Deer Hunting & Hunting Recruitment

Deer Hunting & Hunting Recruitment

Mentorship and willingness of landowners to provide hunting opportunities are vital to assuring hunting is preserved.

Story and photography by Bob Zaiglin

Subjugated by the coronavirus to remain home like all U.S. citizens in an attempt to mitigate the spread of the invisible invader, I couldn’t help but think about the impact this virus would have on deer hunters if it remained throughout the fall.  Just think about it, if for some reason you woke up one day and discovered you could no longer hunt.

First of all, it won’t be the coronavirus that curtails hunting, at least over the long term.  The real enemy of hunting is the continual decline in recruitment, which has been sliding downward since the 80’s, and 16 percent over the last five years.  And the portentous spread of CWD is possibly the greatest threat to the future of deer hunting, particularly if this invasive neurological disease enters the human system.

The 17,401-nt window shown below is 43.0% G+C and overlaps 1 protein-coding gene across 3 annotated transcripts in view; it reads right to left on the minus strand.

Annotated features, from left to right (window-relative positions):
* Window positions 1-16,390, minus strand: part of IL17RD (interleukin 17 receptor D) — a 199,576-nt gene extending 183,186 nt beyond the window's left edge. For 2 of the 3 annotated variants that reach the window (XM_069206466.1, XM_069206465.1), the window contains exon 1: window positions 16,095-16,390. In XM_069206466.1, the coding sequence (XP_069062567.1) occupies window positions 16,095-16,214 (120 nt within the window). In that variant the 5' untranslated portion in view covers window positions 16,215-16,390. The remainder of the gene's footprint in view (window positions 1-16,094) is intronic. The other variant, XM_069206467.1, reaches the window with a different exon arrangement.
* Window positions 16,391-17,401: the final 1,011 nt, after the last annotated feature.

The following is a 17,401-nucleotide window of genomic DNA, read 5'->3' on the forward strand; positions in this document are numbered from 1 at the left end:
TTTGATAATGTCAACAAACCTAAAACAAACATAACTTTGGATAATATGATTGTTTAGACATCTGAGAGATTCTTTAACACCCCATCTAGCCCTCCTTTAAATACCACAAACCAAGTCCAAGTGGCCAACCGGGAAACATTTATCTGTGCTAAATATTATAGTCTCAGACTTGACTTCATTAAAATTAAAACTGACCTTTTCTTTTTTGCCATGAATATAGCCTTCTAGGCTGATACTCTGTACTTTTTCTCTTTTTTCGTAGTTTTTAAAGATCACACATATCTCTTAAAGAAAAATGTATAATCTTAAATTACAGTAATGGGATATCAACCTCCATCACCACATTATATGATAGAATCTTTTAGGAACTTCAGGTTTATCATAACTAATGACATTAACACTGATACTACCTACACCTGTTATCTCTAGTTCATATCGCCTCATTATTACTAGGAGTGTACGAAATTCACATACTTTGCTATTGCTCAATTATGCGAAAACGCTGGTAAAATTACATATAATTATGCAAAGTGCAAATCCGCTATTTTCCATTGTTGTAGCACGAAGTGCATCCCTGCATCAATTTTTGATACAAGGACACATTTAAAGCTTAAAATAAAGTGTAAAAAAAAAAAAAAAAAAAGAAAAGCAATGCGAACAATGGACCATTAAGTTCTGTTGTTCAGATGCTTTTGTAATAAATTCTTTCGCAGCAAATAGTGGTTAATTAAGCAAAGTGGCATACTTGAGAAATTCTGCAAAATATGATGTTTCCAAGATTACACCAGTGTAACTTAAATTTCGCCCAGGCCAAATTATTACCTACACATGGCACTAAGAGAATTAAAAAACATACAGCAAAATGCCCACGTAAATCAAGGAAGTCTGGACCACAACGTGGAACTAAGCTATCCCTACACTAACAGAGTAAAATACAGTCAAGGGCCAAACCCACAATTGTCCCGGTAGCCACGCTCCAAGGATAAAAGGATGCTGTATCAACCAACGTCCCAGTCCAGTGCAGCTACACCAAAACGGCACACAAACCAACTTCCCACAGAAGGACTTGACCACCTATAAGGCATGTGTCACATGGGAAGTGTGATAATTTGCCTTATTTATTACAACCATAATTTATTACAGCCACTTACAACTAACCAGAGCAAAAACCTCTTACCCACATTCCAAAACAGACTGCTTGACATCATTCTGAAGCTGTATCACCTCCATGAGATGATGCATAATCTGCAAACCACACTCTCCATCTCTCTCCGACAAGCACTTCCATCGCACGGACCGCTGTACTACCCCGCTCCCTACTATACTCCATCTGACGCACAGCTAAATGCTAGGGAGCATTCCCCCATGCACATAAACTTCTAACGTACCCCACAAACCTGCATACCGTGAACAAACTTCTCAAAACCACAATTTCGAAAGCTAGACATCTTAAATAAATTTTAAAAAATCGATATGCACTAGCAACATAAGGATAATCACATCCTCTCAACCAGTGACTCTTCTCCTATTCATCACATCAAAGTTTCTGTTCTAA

But the good news is scientists are performing tests on Macaque monkeys, often used to model human prion diseases because they are genetically similar and susceptible to several types of prion diseases known to infest people, and have found the disease not to cross the species barrier. 

If deer hunting was no longer conducted, game and fish agencies would suffer economically because deer license sales represent the top funding source for most wildlife agencies and white-tailed deer rivals squirrels and rabbits as the first species most novices hunt.  According to a study conducted in 2008 by Responsive Management for the National Shooting Sports Foundation, 30 percent of first-time hunters pursued rabbits, 22 percent hunted squirrels and 20 percent hunted white-tailed deer.

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